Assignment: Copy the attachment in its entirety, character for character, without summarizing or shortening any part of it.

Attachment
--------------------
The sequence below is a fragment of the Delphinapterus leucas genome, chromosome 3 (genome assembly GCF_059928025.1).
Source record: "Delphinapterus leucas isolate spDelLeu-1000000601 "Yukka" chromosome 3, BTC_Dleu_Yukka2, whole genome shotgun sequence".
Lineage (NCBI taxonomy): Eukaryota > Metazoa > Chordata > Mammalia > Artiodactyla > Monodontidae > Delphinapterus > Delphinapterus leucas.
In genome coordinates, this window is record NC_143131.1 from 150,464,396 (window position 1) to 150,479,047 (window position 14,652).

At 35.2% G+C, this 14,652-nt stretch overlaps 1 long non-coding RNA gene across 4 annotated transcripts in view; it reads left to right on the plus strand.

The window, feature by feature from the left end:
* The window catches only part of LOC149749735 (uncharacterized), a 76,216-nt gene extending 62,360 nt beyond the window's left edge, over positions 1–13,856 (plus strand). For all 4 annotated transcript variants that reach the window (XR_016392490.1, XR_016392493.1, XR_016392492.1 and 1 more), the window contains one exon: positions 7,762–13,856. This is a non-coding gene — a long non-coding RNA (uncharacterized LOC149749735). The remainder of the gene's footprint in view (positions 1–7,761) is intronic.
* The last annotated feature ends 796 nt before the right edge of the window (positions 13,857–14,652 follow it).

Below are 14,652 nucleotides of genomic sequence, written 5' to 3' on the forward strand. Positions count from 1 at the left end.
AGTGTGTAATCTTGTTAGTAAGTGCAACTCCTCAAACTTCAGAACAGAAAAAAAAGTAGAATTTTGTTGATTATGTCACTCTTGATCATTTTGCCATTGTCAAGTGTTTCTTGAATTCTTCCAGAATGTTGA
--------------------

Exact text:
The sequence below is a fragment of the Delphinapterus leucas genome, chromosome 3 (genome assembly GCF_059928025.1).
Source record: "Delphinapterus leucas isolate spDelLeu-1000000601 "Yukka" chromosome 3, BTC_Dleu_Yukka2, whole genome shotgun sequence".
Lineage (NCBI taxonomy): Eukaryota > Metazoa > Chordata > Mammalia > Artiodactyla > Monodontidae > Delphinapterus > Delphinapterus leucas.
In genome coordinates, this window is record NC_143131.1 from 150,464,396 (window position 1) to 150,479,047 (window position 14,652).

At 35.2% G+C, this 14,652-nt stretch overlaps 1 long non-coding RNA gene across 4 annotated transcripts in view; it reads left to right on the plus strand.

The window, feature by feature from the left end:
* The window catches only part of LOC149749735 (uncharacterized), a 76,216-nt gene extending 62,360 nt beyond the window's left edge, over positions 1–13,856 (plus strand). For all 4 annotated transcript variants that reach the window (XR_016392490.1, XR_016392493.1, XR_016392492.1 and 1 more), the window contains one exon: positions 7,762–13,856. This is a non-coding gene — a long non-coding RNA (uncharacterized LOC149749735). The remainder of the gene's footprint in view (positions 1–7,761) is intronic.
* The last annotated feature ends 796 nt before the right edge of the window (positions 13,857–14,652 follow it).

Below are 14,652 nucleotides of genomic sequence, written 5' to 3' on the forward strand. Positions count from 1 at the left end.
AGTGTGTAATCTTGTTAGTAAGTGCAACTCCTCAAACTTCAGAACAGAAAAAAAAGTAGAATTTTGTTGATTATGTCACTCTTGATCATTTTGCCATTGTCAAGTGTTTCTTGAATTCTTCCAGAATGTTGA